Friday, 12 September 2014

First crystal structure of the C. difficile surface protein

Clostridium difficile is a major problem as an aetiological agent for antibiotic-associated diarrhea. The mechanism by which the bacterium colonizes the gut during infection is poorly understood, but undoubtedly involves a myriad of components present on the bacterial surface. This study provides some insights that may help in developing a new type of drug to treat the infection.

Researchers reported the first crystal structure of the C. difficile surface protein Cwp84. This cysteine protease enzyme is found on the surface of the bacterium and assists with production of the microbe's surface-layer, which is likely to play an essential step in the colonisation of the gut. The enzyme cleaves a single polypeptide (surface-layer protein A; SlpA) into low- and high-molecular-weight subunits.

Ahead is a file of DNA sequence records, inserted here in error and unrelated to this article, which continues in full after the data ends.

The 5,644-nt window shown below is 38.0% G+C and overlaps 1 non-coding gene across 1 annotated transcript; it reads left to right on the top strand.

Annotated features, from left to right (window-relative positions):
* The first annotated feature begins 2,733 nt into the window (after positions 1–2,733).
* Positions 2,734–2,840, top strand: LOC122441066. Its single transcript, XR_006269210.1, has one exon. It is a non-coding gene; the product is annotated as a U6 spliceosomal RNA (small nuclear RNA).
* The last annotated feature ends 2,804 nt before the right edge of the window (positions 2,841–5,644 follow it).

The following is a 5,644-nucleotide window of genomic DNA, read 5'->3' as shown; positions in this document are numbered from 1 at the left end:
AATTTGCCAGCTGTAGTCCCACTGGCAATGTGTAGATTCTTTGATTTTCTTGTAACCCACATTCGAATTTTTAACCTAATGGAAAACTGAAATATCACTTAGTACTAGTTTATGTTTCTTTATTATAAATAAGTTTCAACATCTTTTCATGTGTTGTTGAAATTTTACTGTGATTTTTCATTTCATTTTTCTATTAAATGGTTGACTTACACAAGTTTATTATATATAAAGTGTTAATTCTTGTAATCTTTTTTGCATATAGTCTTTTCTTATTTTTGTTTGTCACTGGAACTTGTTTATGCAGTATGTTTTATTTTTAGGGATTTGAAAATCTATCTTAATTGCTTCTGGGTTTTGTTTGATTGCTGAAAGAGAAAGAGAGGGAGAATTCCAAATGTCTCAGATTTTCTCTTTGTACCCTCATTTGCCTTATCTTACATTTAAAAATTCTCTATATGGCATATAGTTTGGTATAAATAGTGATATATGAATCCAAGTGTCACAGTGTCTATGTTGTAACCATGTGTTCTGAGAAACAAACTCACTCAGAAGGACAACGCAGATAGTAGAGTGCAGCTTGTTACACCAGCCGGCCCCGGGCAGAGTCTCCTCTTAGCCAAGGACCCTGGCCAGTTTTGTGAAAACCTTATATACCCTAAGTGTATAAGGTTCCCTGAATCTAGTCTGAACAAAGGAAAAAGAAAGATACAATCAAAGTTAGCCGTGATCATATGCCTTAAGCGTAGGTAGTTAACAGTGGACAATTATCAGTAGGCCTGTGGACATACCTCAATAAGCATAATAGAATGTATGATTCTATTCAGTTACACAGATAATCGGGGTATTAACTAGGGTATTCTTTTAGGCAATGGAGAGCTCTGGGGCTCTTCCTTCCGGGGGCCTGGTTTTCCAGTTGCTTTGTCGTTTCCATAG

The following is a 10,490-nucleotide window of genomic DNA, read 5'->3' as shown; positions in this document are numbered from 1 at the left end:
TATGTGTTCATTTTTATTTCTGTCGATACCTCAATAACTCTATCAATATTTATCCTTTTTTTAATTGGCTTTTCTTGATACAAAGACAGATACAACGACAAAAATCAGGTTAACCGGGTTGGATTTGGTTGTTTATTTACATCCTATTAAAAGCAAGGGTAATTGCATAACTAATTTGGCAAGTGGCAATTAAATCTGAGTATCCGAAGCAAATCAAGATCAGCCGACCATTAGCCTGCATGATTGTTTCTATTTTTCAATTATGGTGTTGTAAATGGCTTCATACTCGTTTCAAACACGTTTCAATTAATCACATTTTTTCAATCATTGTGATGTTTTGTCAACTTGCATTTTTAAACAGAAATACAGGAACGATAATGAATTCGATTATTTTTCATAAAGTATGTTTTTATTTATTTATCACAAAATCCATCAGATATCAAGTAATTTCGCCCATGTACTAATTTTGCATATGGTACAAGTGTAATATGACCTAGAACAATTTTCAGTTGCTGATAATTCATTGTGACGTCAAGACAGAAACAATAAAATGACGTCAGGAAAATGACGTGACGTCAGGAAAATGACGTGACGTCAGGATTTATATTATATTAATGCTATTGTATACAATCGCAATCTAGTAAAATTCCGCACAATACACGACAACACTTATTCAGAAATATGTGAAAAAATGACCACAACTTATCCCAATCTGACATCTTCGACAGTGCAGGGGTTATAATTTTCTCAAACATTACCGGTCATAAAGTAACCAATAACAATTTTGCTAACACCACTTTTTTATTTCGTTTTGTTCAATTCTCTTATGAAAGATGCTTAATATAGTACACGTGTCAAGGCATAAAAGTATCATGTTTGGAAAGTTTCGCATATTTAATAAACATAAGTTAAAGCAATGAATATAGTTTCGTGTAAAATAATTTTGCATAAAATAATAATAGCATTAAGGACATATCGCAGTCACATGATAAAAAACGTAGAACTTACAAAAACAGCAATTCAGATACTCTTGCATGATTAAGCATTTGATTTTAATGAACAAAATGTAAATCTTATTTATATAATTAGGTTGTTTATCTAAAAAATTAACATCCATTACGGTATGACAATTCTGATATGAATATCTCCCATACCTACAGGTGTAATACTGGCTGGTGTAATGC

Scientists have identified three critical regions in a mutant of the enzyme that could represent novel targets for drugs to attack C. difficile by blocking maturation of its surface layer during colonisation.

For further details, see:

William J. Bradshaw, Jonathan M. Kirby, Nethaji Thiyagarajan, Christopher J. Chambers, Abigail H. Davies, April K. Roberts, Clifford C. Shone, K. Ravi Acharya. The structure of the cysteine protease and lectin-like domains of Cwp84, a surface layer-associated protein fromClostridium difficile. Acta Crystallographica Section D Biological Crystallography, 2014; 70 (7): 1983 DOI: 10.1107/S1399004714009997

Posted by Tim Sandle